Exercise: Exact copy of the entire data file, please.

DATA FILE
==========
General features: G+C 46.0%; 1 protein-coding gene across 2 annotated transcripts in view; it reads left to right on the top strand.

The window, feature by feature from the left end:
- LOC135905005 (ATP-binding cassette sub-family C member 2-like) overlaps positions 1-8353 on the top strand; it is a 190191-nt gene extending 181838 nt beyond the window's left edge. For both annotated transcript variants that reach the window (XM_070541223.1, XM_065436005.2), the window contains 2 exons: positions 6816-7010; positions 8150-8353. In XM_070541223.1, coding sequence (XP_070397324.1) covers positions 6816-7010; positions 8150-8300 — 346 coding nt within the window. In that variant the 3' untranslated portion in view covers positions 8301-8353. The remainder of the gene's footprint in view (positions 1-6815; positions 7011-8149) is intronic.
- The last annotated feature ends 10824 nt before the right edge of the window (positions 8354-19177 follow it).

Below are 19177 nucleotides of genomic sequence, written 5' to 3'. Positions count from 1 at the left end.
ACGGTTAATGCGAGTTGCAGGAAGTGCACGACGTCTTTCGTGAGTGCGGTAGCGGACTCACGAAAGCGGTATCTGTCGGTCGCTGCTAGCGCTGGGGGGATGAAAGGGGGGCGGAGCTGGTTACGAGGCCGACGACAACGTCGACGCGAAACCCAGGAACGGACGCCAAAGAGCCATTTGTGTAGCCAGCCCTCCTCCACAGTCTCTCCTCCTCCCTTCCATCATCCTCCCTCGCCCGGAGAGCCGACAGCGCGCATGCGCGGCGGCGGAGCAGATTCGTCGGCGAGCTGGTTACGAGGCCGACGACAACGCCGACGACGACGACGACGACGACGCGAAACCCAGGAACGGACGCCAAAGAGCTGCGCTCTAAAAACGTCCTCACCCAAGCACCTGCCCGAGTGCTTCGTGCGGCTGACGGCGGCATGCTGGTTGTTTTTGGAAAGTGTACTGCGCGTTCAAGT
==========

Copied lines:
General features: G+C 46.0%; 1 protein-coding gene across 2 annotated transcripts in view; it reads left to right on the top strand.

The window, feature by feature from the left end:
- LOC135905005 (ATP-binding cassette sub-family C member 2-like) overlaps positions 1-8353 on the top strand; it is a 190191-nt gene extending 181838 nt beyond the window's left edge. For both annotated transcript variants that reach the window (XM_070541223.1, XM_065436005.2), the window contains 2 exons: positions 6816-7010; positions 8150-8353. In XM_070541223.1, coding sequence (XP_070397324.1) covers positions 6816-7010; positions 8150-8300 — 346 coding nt within the window. In that variant the 3' untranslated portion in view covers positions 8301-8353. The remainder of the gene's footprint in view (positions 1-6815; positions 7011-8149) is intronic.
- The last annotated feature ends 10824 nt before the right edge of the window (positions 8354-19177 follow it).

Below are 19177 nucleotides of genomic sequence, written 5' to 3'. Positions count from 1 at the left end.
ACGGTTAATGCGAGTTGCAGGAAGTGCACGACGTCTTTCGTGAGTGCGGTAGCGGACTCACGAAAGCGGTATCTGTCGGTCGCTGCTAGCGCTGGGGGGATGAAAGGGGGGCGGAGCTGGTTACGAGGCCGACGACAACGTCGACGCGAAACCCAGGAACGGACGCCAAAGAGCCATTTGTGTAGCCAGCCCTCCTCCACAGTCTCTCCTCCTCCCTTCCATCATCCTCCCTCGCCCGGAGAGCCGACAGCGCGCATGCGCGGCGGCGGAGCAGATTCGTCGGCGAGCTGGTTACGAGGCCGACGACAACGCCGACGACGACGACGACGACGACGCGAAACCCAGGAACGGACGCCAAAGAGCTGCGCTCTAAAAACGTCCTCACCCAAGCACCTGCCCGAGTGCTTCGTGCGGCTGACGGCGGCATGCTGGTTGTTTTTGGAAAGTGTACTGCGCGTTCAAGT